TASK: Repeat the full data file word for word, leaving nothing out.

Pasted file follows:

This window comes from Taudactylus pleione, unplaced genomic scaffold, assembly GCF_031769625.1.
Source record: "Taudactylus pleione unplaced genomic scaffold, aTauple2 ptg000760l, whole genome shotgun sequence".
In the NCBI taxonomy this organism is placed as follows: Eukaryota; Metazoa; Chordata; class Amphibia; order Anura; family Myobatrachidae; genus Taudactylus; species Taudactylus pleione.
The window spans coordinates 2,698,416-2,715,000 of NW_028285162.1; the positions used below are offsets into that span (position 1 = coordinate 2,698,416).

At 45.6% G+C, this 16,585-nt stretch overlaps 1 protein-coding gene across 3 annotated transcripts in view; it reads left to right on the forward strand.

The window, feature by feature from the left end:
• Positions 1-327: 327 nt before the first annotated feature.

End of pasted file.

This window comes from Taudactylus pleione, unplaced genomic scaffold, assembly GCF_031769625.1.
Source record: "Taudactylus pleione unplaced genomic scaffold, aTauple2 ptg000760l, whole genome shotgun sequence".
In the NCBI taxonomy this organism is placed as follows: Eukaryota; Metazoa; Chordata; class Amphibia; order Anura; family Myobatrachidae; genus Taudactylus; species Taudactylus pleione.
The window spans coordinates 2,698,416-2,715,000 of NW_028285162.1; the positions used below are offsets into that span (position 1 = coordinate 2,698,416).

At 45.6% G+C, this 16,585-nt stretch overlaps 1 protein-coding gene across 3 annotated transcripts in view; it reads left to right on the forward strand.

The window, feature by feature from the left end:
• Positions 1-327: 327 nt before the first annotated feature.